Does Bill Gates get up your nose? Then try Microsnot
An extraordinary thing about Gates is the venom he generates among the computerati. The Internet is full of rather laboured anti-Gates jokes, usually concentrating on his supposed megalomania and failure to deliver products on time.
But this is more than jealousy. Some people really do think he is bad. This, for example, taken from a discussion group: "I hate Microsoft. Microsoft is the focus of evil in the modern world. Bill Gates is the Anti-Christ." A joke? I don't think so. The "Microsoft Hate Page" is full of such stuff.
So I was glad to find some witty and less deranged Bill-bashing. It was an announcement by "Microsnot", and it said: "Microsnot is pleased to announce the acquisition of Englandf, a leading country. England will bring many advantages to Microsnot including Englishf the world's leading language, some prime real estate, and a strong military.
"Englishf will no longer be made available publicly. All users of Englishf must register with Microsnot. A trial version of Englishf will be made available with a limited vocabulary." The point here is that Microsoft has a ruthlessly commercial attitude when it comes to defending copyright on computer languages it owns - use a pirate copy of one of them, many believe, and a thunderbolt will blast you to Kingdom Comef.
A colleague rang FT Magazines (publisher of Investors Chronicle, The Banker and the like) at 10.20 on Tuesday morning. "The switchboard is closed," a recorded voice announced. Who says the days of leisure are dead?
You have probably heard that our young are becoming dimmer and dimmer. Well, it is probably true that their Latin is less fluent than it was, but we are apparently going from strength to strength in the Informatics Olympiad, an international computer programming competition. Now computing is not of course as important at Latin, but I understand that it has certain narrow uses.
The final will be held in Hungary in July, but results from the British heats are encouraging. Anthony Rix, who organises the team, has high hopes it will come back laden with medals.
What, you may ask, are these youngsters so good at? I asked, and was given this question as an example. It is all about a cuddly mathematical concept called amicable numbers.
Amicable numbers are almost, but not quite, as friendly as perfect numbers. A perfect number is one whose divisors add up to the number. Six can be divided by three, two and one. Add them to together, and you get six. Clear?
Amicable numbers are pairs of numbers such as 2,620 and 2,924. Take the divisors of 2,620, add them together and you get 2,924. Do the same with the divisors of 2,924 and you get 2,620.
Anyway, our bright boys and girls were asked to write a computer program that worked out whether numbers were amicable or not. Now do you see see why computing is almost as useful as Latin?
The problem with business is that, rightly or wrongly, it has a deeply dull image. I therefore intend to introduce business people who are anything but dull.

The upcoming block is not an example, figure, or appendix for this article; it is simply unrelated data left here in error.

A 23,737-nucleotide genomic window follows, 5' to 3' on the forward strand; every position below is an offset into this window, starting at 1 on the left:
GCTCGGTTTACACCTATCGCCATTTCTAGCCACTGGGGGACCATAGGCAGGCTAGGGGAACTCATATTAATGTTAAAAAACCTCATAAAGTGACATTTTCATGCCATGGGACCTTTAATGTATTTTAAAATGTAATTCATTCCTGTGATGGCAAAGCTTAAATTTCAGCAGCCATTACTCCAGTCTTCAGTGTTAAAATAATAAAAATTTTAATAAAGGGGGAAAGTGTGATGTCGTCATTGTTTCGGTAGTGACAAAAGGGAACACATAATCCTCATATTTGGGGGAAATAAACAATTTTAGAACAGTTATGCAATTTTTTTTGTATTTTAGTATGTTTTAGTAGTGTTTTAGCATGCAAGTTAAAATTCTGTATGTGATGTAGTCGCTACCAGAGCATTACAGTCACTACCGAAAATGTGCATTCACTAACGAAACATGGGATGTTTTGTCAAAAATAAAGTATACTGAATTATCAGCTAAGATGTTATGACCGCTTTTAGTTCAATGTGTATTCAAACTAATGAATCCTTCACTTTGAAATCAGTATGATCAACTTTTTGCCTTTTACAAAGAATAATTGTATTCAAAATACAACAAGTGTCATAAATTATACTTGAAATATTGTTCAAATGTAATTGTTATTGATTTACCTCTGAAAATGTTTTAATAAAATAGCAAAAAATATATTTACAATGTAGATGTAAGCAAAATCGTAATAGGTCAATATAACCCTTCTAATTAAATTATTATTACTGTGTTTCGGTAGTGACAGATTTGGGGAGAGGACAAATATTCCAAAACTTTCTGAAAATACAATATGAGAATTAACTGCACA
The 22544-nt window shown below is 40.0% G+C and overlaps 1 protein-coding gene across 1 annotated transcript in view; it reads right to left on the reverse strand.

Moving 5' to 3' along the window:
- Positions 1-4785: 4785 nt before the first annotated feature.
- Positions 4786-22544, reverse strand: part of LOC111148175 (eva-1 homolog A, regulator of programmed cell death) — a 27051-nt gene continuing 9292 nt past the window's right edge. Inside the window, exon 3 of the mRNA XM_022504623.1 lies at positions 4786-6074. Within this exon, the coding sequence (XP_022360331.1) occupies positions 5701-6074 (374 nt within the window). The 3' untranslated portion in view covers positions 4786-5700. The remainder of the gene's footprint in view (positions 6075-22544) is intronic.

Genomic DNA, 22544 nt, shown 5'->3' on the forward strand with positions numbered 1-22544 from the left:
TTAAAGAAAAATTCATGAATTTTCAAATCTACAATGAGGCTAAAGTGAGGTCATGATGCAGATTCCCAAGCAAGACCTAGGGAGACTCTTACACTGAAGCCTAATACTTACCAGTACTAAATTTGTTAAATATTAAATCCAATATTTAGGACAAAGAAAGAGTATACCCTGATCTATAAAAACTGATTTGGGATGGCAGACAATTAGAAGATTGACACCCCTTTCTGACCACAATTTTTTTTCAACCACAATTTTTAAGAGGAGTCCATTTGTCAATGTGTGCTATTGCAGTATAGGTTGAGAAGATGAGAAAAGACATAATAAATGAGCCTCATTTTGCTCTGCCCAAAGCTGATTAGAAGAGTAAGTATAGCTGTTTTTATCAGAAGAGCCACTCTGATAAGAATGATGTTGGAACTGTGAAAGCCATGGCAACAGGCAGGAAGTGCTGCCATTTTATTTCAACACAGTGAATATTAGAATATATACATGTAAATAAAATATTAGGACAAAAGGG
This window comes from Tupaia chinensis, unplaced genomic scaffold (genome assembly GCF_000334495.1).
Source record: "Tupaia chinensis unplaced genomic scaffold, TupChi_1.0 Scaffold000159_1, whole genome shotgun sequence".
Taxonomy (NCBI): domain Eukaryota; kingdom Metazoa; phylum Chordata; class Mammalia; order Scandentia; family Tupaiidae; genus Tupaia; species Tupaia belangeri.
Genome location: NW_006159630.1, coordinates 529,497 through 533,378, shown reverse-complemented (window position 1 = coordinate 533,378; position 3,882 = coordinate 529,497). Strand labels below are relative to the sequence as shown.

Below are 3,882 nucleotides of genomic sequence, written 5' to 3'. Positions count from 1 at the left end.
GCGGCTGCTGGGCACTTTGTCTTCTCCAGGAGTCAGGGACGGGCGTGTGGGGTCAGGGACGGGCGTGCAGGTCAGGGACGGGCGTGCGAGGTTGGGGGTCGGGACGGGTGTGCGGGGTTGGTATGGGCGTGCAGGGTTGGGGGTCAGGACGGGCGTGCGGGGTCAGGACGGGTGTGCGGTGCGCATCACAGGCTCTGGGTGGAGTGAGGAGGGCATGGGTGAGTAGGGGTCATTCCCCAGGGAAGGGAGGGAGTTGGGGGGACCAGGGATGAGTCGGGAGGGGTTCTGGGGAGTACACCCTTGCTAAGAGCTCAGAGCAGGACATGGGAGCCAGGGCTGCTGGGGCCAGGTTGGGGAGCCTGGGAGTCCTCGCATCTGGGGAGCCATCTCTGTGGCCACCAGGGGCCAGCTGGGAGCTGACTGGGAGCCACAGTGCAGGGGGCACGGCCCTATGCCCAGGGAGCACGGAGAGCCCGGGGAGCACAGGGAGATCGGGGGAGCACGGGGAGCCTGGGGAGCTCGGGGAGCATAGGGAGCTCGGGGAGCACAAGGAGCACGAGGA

Number one is James Fisk, born in Vermont on All Fools' Day, 1834, died 7 January, 1872. Dead people are better because you can't libel them and, boy, is this guy worth libelling?
According to the Encyclopaedia Britannica, he worked as a circus hand, a pedlar, a dry-goods salesman, a stockbroker and a corporate official. Then in 1866 he formed a brokerage firm called Fisk and Belden with the support of Daniel Drew. The next year he joined Drew and the notorious Jay Gould in issuing fraudulent stock in the Erie Railroad, as a device to protect it against Cornelius Vanderbilt's attentions. Fisk also used company money to corrupt public officials, produce Broadway shows and "support" Broadway beauties, whatever that means.
Getting more adventurous he, Drew and Gould tried to corner the gold market. This triggered one of the great crashes of the last century, Black Friday - 24 September, 1869. Unfortunately for Fisk, Gould secretly sold much of his gold before prices fell. Then, romantically, Fisk was shot dead by a business associate in a quarrel over Josie Mansfield, one of the Broadway lovelies.
And you still say business is boring?
A refinement of the above. The British Bankers' Association recently sent out a letter saying that its press briefing had been cancelled because "we feel that at present there are no developments of significant interest which can be tabled". So bankers are indeed boring, but at least they know they are boring.
A correction. On 4 June last year I wrote that the Nissan Cedric, a car popular in Japan, was so named because a past head of the company was an admirer of Sir Walter Scott (who, as you will know, invented the name Cedric in Ivanhoe).
How wrong I was! Jeremy Bell has written from south-east London with the real explanation which is much more interesting. The first Cedric was built in 1936, which gives it a longer pedigree than any other model, I think. Apparently a founding director of one of the two companies that today form Nissan had a fondness for Hollywood films. Hence the Cedric was named after Cedric Hardwicke, the distinguished British actor, the Nissan Gloria after Gloria Swanson and the Nissan Laurel after Stan Laurel (Nissan still makes a Laurel too).
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